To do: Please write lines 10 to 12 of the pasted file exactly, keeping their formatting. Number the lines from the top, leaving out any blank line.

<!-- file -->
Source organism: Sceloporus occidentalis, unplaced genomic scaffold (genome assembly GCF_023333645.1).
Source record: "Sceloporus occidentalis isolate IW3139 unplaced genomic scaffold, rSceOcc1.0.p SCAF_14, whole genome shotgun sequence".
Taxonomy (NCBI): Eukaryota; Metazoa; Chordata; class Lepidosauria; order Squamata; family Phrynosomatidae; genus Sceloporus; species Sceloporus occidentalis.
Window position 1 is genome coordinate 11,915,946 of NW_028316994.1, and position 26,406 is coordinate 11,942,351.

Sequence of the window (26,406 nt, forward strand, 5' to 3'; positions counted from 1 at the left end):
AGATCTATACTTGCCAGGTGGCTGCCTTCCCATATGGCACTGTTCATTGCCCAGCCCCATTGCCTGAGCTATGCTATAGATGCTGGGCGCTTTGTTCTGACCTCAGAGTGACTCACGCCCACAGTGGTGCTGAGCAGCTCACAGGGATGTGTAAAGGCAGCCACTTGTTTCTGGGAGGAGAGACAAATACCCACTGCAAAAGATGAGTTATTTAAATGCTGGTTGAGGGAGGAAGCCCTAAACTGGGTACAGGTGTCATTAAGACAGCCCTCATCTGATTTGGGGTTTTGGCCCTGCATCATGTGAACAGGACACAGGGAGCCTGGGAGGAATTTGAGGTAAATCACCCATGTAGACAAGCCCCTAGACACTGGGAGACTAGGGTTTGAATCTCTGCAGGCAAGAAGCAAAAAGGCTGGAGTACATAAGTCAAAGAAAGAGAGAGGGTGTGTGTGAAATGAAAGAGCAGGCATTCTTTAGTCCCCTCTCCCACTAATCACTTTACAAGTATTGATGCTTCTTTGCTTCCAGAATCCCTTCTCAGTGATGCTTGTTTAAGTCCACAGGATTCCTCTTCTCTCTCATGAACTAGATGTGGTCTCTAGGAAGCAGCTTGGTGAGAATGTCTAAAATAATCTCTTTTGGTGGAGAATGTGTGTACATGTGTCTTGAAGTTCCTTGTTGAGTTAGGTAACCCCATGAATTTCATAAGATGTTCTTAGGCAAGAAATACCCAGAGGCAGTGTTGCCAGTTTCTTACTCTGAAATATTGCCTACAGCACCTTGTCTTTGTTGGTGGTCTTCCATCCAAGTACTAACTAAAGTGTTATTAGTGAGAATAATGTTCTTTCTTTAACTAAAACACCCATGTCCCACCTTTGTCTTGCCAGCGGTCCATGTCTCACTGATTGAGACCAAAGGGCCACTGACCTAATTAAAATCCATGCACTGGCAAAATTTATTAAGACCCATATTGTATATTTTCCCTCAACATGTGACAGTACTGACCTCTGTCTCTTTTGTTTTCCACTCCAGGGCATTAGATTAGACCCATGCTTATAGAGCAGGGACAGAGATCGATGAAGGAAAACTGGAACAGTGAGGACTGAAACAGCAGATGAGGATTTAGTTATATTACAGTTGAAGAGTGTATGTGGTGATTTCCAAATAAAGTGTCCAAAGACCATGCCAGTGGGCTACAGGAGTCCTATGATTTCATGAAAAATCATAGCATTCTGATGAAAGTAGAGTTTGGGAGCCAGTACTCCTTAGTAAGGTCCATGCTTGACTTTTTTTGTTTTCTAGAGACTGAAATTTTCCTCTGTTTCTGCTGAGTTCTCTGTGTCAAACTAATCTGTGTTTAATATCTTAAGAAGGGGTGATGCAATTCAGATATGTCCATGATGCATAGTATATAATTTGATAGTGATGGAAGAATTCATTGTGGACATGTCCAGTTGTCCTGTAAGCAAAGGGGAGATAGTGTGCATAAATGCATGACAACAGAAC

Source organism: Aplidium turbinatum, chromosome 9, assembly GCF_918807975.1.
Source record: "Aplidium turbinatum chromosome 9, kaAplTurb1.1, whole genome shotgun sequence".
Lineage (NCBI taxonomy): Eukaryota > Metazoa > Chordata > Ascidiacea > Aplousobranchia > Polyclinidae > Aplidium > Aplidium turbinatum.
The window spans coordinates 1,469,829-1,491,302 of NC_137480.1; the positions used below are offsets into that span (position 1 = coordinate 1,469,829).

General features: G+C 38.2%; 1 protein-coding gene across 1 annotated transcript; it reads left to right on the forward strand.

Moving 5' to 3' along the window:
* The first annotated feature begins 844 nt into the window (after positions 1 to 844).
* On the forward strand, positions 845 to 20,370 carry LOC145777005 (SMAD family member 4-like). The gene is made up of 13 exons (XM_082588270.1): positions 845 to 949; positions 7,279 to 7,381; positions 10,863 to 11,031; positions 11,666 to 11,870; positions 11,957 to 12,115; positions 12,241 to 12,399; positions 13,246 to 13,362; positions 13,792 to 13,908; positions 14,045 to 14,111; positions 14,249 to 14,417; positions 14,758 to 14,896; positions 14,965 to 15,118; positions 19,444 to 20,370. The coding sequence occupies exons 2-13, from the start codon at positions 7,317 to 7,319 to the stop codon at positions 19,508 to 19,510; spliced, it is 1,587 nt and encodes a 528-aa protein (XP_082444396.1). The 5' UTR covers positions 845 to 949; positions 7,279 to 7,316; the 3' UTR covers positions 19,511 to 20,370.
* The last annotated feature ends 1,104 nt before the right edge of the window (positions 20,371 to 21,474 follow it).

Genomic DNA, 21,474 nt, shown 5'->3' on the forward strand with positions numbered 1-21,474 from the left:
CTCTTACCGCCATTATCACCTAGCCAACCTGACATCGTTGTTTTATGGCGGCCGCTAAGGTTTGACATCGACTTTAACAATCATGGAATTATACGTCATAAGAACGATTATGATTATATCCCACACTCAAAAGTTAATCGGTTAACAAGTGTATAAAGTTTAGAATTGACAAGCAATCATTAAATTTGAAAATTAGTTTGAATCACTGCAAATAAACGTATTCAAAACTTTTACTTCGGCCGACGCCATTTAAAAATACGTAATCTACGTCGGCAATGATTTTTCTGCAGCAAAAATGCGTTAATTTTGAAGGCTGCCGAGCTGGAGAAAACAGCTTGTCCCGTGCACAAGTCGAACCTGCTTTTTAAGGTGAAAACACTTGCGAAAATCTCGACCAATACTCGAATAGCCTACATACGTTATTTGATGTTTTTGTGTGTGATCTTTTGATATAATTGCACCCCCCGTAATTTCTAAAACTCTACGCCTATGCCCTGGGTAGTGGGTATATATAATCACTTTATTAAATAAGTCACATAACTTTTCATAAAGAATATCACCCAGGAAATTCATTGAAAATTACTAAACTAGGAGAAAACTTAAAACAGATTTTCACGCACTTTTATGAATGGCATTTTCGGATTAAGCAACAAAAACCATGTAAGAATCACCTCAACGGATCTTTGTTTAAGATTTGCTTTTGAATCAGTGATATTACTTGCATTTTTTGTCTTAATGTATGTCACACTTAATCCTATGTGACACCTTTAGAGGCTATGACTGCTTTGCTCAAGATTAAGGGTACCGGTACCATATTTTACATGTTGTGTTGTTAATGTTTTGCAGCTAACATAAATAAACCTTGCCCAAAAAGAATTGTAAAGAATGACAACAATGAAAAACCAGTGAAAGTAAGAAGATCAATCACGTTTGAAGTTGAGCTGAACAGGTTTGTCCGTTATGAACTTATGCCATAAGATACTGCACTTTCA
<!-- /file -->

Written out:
The window spans coordinates 1,469,829-1,491,302 of NC_137480.1; the positions used below are offsets into that span (position 1 = coordinate 1,469,829).

General features: G+C 38.2%; 1 protein-coding gene across 1 annotated transcript; it reads left to right on the forward strand.

Moving 5' to 3' along the window: